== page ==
Considering Trust In Marketing

I recently attended a client’s conference in Boston, where the issue of trust came up again and again.

It sometimes seems as if we’re living in a post-trust age, when nothing and no one is beyond question or reproach. Granted, there are plenty of people and organizations that have been guilty of abusing our trust, and the damage can be serious.

It’s interesting how hard it is to build trust — and how easily it can be torn to shreds.

As marketers, we know that there are some rules we have to play by no matter what. Truth in advertising is one, along with delivering a purchased item.

But with so many elements at play in a fully integrated marketing campaign, it can be hard to weigh how each one might impact the trust a consumer puts in your brand.

To help think about this problem, here are four common causes for mistrust -- and what you can do to avoid them:

Falsehoods: This is a really big, and really basic, no-no. It should be obvious that lying is bad, but that doesn’t stop it from happening. People may push the envelope here, stretching things and promising almost anything. If you do it over and over, eventually you have a problem.

Pro Tip: Don’t lie! Ever. If someone asks you to lie, consider the costs before you act!

Fast and Loose: Playing by the rules matters, but unfortunately, some organizations write their own rules with so much opacity and so many loopholes that customers might get motion sickness if they actually try to follow along. Actions can happen that the rules allow, but which still damage consumer trust. Just because you can do something doesn’t mean you should.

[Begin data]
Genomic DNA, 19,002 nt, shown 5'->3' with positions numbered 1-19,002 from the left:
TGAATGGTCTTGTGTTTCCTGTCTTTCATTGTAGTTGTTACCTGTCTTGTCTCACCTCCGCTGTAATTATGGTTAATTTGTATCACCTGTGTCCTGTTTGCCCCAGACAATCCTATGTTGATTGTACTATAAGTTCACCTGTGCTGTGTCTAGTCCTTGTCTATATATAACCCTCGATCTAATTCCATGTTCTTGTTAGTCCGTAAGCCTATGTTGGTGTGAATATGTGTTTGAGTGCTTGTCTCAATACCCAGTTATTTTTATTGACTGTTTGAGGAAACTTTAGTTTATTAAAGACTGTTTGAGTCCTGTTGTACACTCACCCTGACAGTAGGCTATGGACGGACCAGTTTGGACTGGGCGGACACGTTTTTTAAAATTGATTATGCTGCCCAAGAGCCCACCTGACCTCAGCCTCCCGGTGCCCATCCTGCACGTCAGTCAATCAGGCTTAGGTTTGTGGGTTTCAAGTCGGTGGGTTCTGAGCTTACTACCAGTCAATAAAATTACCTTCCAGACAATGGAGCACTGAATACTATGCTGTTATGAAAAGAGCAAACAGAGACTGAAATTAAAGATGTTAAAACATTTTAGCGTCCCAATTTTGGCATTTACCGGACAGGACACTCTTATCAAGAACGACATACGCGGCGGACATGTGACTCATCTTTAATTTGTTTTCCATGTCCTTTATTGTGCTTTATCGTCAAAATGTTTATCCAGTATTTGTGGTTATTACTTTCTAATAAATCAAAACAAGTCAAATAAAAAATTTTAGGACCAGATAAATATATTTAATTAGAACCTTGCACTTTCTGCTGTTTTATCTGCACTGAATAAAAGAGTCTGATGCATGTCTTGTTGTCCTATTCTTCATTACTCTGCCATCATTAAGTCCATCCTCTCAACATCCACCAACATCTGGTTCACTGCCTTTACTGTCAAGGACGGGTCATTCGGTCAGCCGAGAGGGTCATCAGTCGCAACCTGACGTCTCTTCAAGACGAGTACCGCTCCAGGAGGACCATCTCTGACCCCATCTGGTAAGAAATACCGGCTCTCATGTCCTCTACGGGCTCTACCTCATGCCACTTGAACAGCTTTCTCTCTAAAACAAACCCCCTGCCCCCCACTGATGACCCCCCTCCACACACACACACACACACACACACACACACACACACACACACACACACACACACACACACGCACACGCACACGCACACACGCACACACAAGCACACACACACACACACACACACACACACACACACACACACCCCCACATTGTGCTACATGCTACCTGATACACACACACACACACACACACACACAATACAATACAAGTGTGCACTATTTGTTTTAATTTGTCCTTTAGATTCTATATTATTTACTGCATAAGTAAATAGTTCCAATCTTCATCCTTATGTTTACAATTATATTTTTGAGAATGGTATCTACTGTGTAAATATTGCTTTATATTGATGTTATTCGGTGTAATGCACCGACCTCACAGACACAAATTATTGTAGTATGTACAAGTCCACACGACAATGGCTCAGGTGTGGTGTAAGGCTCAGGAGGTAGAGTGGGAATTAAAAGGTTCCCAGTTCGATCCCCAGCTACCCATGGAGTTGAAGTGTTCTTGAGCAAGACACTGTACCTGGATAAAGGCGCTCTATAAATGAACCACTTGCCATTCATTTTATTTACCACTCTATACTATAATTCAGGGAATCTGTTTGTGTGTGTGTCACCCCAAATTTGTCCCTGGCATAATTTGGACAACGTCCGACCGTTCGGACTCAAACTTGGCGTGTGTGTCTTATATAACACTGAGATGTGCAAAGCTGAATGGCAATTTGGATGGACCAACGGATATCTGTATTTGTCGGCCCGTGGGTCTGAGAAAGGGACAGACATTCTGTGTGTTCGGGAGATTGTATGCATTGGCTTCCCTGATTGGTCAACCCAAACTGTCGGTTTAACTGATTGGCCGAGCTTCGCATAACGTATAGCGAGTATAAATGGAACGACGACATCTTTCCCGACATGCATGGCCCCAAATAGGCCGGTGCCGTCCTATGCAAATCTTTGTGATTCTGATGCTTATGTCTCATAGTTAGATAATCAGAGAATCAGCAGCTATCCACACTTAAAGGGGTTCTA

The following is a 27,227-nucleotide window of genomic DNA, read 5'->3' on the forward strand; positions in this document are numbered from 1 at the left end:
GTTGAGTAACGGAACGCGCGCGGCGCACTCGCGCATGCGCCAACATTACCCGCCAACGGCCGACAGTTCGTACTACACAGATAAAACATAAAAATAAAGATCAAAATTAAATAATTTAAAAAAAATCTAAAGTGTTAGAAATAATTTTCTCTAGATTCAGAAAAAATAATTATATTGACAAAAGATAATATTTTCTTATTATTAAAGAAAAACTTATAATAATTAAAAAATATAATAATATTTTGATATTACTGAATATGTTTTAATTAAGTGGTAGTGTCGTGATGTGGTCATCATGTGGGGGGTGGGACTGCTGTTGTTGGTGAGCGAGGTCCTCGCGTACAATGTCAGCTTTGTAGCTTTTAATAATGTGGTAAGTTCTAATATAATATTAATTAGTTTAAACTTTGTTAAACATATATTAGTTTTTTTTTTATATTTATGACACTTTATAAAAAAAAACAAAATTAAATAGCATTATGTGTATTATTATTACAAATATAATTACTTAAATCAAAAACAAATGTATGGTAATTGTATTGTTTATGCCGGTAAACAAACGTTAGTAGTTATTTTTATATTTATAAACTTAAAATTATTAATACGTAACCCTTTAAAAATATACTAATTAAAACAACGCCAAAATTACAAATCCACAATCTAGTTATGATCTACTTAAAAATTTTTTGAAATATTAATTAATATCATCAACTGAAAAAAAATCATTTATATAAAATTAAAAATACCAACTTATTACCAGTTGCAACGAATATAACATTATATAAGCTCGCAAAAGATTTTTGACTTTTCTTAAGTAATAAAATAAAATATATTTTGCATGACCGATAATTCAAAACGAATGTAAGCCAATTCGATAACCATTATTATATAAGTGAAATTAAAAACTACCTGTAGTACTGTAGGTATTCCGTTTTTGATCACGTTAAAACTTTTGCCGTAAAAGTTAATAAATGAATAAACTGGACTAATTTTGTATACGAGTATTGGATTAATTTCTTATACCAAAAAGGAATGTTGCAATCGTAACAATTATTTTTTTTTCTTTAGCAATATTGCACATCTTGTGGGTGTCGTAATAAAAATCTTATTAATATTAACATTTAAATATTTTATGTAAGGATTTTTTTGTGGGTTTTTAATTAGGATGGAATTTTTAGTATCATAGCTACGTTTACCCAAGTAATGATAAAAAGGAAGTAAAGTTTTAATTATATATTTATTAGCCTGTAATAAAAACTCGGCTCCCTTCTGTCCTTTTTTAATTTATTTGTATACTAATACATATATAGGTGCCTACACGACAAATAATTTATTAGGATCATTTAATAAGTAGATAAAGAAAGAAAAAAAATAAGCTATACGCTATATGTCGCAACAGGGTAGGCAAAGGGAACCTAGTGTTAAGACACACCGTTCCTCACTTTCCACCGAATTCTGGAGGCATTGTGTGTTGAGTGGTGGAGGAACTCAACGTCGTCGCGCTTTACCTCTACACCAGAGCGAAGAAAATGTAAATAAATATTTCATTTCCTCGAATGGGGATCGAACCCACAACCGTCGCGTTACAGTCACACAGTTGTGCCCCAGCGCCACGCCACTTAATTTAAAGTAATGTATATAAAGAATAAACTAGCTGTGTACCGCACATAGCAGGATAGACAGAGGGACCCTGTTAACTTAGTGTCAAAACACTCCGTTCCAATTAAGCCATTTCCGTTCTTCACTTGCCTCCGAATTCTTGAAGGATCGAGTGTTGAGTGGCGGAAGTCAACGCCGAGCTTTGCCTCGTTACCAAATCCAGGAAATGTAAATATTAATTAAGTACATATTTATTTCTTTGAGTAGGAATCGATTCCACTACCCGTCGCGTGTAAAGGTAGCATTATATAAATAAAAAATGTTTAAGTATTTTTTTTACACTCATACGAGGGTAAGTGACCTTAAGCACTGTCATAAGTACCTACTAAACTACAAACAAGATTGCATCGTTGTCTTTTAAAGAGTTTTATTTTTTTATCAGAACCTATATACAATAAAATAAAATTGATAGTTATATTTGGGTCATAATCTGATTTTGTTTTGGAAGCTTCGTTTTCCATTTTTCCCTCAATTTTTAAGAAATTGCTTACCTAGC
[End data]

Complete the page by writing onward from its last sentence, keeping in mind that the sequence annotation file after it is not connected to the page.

Pro Tip: Be transparent. Don’t hide things in the word salads of contracts/user agreements; ask permission rather than assume acceptance; and consider how your customers would feel if they find out you’ve employed some trickery!

Confusion: A lesser transgression, more of an oversight really. Confusion comes when contradictory messages or promises reach consumers. It may be that there’s nothing wrong with the messages, but if they don’t match, it can leave people scratching their heads — which, in turn, can cause them to question your brand’s integrity.

Pro Tip: Be careful and make sure that wherever your customers come across your brand, everything makes sense. Of course, if you have many customer types and personas, this applies to those things that target someone specifically.

Misalignment: This is also a tricky one. It’s when a brand acts in a way that’s not aligned with its customers. It’s kind of like finding out that a really good friend likes Nickelback or something! Somehow, you can never quite look at them the same way again.

Pro Tip: Listen to your customers. Don’t assume that your management team or your friends and colleagues are a good proxy for your buyers. And, frankly, stay away from sticky wickets altogether. Recent research from Morning Consult found that 60% of Americans wish businesses stayed out of politics and other hot-button issues.

Managing these factor is easier said than done (all except the no-lying thing — just never do that), but these basic rules can help create a deeper bond of trust with your customers.

At the most basic level, trust develops from empathy. if you are skilled enough to see your brand, claims and offers from a customer’s perspective — and make changes as needed — you’re well on your way.

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